SC criticises govt for not probing black money sources
The supreme court on Monday flayed the government for not probing into specific sources of black money stashed in banks abroad and asked the centre to apprise it of its investigation into the threat to national security posed by it.
The apex court also expressed its dismay that the government's probe into the issue of black money was focussed only on the case involving Pune stud owner Hasan Ali Khan and no name of any other person involved in stashing funds abroad has come out.
"No further information is coming out. Only one individual is there. What about others?" a bench of justices B Sudershan Reddy and S S Nijjar asked solicitor general Gopal Subramanium, who submitted to the bench, in a sealed cover, the enforcement directorate's status report of its probe in the case.
After perusing the status report, the bench criticised the steps taken by the government in the investigation of the matter including that relating to the passport case against Khan.
"It is very difficult to be calm and quiet after seeing the status report," the bench remarked.
"Why all these agencies were sleeping since 2008? Why it moved when we stepped in? If writ petition had not been filed, nothing would have happened," the bench observed.
The court was hearing a PIL seeking retrieval of black money stashed by Indian citizens in banks abroad. The PIL had been filed by former union law minister Ram Jethmalani.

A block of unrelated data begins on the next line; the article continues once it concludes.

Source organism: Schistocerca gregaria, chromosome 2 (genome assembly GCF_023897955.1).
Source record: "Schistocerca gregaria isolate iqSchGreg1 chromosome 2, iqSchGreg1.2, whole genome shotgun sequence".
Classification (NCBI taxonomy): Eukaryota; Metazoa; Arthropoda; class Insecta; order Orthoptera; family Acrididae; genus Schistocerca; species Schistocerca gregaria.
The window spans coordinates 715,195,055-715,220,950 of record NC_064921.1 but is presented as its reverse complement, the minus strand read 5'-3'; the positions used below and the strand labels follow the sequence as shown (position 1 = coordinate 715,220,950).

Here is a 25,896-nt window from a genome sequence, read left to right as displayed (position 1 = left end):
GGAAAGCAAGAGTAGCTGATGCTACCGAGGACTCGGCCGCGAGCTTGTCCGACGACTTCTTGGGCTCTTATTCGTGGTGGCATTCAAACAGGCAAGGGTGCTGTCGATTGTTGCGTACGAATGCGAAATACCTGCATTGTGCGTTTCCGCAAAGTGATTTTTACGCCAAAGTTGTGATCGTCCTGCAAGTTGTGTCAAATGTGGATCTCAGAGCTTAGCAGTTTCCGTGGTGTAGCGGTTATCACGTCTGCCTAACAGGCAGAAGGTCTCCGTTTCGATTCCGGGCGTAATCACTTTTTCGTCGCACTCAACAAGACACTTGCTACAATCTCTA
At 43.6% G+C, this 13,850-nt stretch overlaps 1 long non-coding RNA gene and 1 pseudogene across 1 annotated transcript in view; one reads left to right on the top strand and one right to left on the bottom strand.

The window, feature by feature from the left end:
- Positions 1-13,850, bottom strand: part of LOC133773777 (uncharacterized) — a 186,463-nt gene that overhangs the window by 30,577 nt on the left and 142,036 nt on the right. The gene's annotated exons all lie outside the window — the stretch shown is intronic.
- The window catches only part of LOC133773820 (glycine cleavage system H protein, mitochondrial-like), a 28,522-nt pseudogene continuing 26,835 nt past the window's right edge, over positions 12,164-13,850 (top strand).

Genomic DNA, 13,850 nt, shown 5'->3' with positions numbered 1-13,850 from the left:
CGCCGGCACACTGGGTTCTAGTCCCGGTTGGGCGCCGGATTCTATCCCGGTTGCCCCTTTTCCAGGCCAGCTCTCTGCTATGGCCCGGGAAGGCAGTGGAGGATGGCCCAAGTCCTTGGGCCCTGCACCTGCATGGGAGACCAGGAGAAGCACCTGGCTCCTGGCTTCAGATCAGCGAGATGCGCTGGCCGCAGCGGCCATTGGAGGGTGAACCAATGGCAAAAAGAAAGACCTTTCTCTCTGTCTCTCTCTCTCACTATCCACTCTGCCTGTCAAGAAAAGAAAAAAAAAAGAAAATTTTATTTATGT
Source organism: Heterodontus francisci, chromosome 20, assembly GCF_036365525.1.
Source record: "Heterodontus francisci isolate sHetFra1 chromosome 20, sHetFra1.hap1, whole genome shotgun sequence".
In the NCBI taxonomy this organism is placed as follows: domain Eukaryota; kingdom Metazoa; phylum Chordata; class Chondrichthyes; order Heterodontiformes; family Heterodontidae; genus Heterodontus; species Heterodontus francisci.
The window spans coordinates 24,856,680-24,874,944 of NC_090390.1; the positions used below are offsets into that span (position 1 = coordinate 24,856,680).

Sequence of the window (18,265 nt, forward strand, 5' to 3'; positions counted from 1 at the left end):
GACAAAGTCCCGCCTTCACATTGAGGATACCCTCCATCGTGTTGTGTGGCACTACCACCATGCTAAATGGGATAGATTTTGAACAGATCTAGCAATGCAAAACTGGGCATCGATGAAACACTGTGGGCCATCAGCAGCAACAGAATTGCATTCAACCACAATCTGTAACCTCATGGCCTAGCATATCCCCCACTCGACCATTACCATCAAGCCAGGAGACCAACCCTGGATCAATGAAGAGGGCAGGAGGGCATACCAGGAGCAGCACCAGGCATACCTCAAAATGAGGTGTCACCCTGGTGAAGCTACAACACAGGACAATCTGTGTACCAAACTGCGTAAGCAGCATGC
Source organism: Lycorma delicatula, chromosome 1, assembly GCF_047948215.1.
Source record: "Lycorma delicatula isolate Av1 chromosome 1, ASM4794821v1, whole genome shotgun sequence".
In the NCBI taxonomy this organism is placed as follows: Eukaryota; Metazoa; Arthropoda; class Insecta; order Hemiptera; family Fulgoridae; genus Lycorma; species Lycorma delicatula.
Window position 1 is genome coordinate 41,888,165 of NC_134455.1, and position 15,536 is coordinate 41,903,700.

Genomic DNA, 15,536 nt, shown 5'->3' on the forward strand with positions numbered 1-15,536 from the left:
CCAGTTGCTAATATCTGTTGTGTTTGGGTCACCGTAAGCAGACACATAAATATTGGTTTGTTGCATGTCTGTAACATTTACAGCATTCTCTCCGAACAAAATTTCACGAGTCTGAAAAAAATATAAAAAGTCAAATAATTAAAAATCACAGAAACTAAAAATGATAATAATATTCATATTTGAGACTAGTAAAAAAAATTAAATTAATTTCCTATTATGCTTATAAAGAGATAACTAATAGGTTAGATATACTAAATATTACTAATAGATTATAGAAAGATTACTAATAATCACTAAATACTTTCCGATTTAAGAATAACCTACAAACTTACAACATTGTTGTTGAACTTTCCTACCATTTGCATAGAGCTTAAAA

The court reiterated its idea of setting up a special investigation team (SIT) comprising officers of intelligence bureau, research and analysis wing, central bureau of investigation and enforcement directorate to probe the entire issue related to the black money stashed in banks abroad.
The solicitor general said the investigation into the matter has revealed the involvement of a "power broker" in it and sought to assure the court that substantial progress has been made into the investigation of the case involving Khan.
He said the case concerning Khan was not simply a case of forgery of passport but a case with far more serious implications.
Subramanium said the ED has taken serious note of Khan's repeated statement seeking protection to his life and to his family members.
The law officer said there was need for protection to all the officers investigating the case rather.
During the last hearing on March 18 too, the apex court had toyed with the idea of forming a special investigation team (SIT) to probe the malady of Indian black money stashed in banks abroad and had asked the centre to come up with its take on possible composition of the SIT.
"In principle, do you have any objection to setting up of SIT to look into the matter?" the bench had asked the government, while observing, "We are not talking about one case but many cases are involved in it. This is much wider."
It had told the centre and the petitioners to respond on the next date of hearing about its stand and the possible composition of the SIT.